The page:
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State of New Jersey v. Eric v. Lomax

May 3, 2011

STATE OF NEW JERSEY, PLAINTIFF-RESPONDENT,
v.
ERIC V. LOMAX, DEFENDANT-APPELLANT.



On appeal from Superior Court of New Jersey, Law Division, Camden County, Indictment No. 91-04-0998.

Per curiam.

NOT FOR PUBLICATION WITHOUT THE APPROVAL OF THE APPELLATE DIVISION

Submitted April 5, 2011

Before Judges Parrillo and Espinosa.

Defendant Eric V. Lomax appeals from an order of the Law Division denying his second petition for post-conviction relief (PCR). We affirm.

A jury found defendant guilty of first-degree murder, N.J.S.A. 2C:11-3a(1) and (2) (count one), and third-degree possession of a weapon (a knife) for an unlawful purpose, N.J.S.A. 2C:39-4(d) (count two). On March 19, 1993, after merging count two into count one, the judge sentenced defendant to a term of life imprisonment, with a thirty-year period of parole ineligibility.

The convictions stem from the murder of defendant's live-in girlfriend, Marine Corporal Wendy Vaughns, at her Cherry Hill apartment complex in the early morning hours of October 16, 1990. We reproduce the pertinent facts as set forth in our decision on the direct appeal.

On October 16, 1990, Wendy [Vaughns], a Marine Corp[s] corporal, was found dead in her Cherry Hill apartment, the victim of twenty-six stab wounds in the area of her heart and neck. Her throat had been slashed and there was a knife handle embedded in her chest. Defendant, a Navy petty officer, and the victim had been living together in the apartment. Defendant was a married man. On the evening of October 15, 1990, defendant, his wife, and the victim spent several hours together in the apartment arguing about their relationship. After the wife left, the victim and defendant continued to argue. Defendant testified he left the apartment after the victim had twice attacked him with a knife and that she was alive the last time he saw her.

The evidence of defendant's guilt was overwhelming. Numerous witnesses testified during the trial that they heard banging and screaming in the early morning hours of October 16, 1990. One witness identified defendant by his voice as being present in the apartment at or about the time the screams were heard. A neighbor testified that he saw a black male leaving the apartment at about the same time and drive away in the victim's white Honda. The record reflects defendant was involved in an accident while driving the victim's vehicle on the [Pennsylvania] Turnpike later that morning and was hospitalized.

DNA testing was performed and the record discloses the blood on the knife and various items of clothing matched known blood samples from both the victim and defendant.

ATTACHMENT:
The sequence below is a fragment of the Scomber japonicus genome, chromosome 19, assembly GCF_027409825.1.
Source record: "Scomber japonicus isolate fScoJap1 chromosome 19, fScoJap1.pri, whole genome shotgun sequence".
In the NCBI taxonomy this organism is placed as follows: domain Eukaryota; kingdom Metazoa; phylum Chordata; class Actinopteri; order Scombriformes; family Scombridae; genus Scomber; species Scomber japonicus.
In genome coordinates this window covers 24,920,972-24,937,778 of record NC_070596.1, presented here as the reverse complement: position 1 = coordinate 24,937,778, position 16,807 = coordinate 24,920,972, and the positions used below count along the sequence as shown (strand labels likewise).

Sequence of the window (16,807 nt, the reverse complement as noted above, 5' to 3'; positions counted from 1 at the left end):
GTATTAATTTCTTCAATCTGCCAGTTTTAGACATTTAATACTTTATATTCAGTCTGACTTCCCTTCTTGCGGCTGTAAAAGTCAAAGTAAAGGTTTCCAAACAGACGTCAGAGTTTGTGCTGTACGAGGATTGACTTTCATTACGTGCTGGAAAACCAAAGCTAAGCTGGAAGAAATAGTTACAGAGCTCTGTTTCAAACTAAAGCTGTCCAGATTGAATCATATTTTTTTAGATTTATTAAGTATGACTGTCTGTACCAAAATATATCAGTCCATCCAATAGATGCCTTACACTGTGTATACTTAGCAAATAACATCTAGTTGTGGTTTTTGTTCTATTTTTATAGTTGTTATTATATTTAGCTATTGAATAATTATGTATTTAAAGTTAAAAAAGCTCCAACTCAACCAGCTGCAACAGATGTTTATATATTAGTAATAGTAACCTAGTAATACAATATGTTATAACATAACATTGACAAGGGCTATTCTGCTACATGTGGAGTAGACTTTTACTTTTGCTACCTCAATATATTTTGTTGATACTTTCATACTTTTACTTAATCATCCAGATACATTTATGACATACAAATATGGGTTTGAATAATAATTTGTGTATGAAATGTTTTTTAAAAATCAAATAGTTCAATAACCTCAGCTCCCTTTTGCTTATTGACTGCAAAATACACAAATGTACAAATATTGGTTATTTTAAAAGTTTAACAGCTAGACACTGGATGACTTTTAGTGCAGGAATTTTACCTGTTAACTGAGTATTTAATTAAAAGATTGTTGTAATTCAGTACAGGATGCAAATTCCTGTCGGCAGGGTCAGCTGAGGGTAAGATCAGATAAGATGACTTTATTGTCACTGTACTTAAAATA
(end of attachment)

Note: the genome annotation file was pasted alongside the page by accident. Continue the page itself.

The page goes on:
[State v. Lomax, A-5277-92T4 (App. Div. Apr. 4, 1995) (slip op. at 2-3).] Defendant's theory of the case was that someone else committed the murder.

We affirmed the judgment of conviction. Ibid. The Supreme Court denied defendant's petition for certification. State v. Lomax, 142 N.J. 456 (1995).

Defendant filed a timely PCR petition on March 8, 1996, alleging, among other things, that the language of the indictment failed to charge purposeful murder separately from knowing murder; the jury was not properly charged on passion- provocation manslaughter; the verdict sheet was improperly drafted, creating the necessity for "sequential deliberation"; he was denied a speedy trial; and he was denied the effective assistance of counsel. Defendant also claimed newly-discovered evidence. The PCR judge conducted an evidentiary hearing on April 25, 1997, at which defendant's trial counsel testified concerning his investigative efforts, his rationale for filing or not filing various motions and his recollection of the reasons for various continuances granted in the months prior to trial. At the conclusion of the hearing, the court denied defendant's PCR application, finding, among other things, that the passion-provocation manslaughter charge, to which no objection was voiced, was properly molded to the evidence in this case; that the verdict sheet afforded the jury all possible verdict options; and that counsel's performance was neither deficient nor prejudicial.

On appeal from that denial, we remanded for a hearing for the limited purpose of supplementing the record with the testimony of the attorney then representing Charles E. Reddish, Jr. for capital murder, who had earlier refused to allow his client to testify on defendant's behalf in any criminal matter. At the remand hearing on August 14, 1998, Reddish's former counsel testified that his position had not changed, and although he no longer represented Reddish, it was his understanding that Reddish's present counsel also shared the view that Reddish should not testify or be interviewed on defendant's behalf. Having found nothing presented in the remand proceeding to have altered his decision in any way, the judge once again denied defendant's ...


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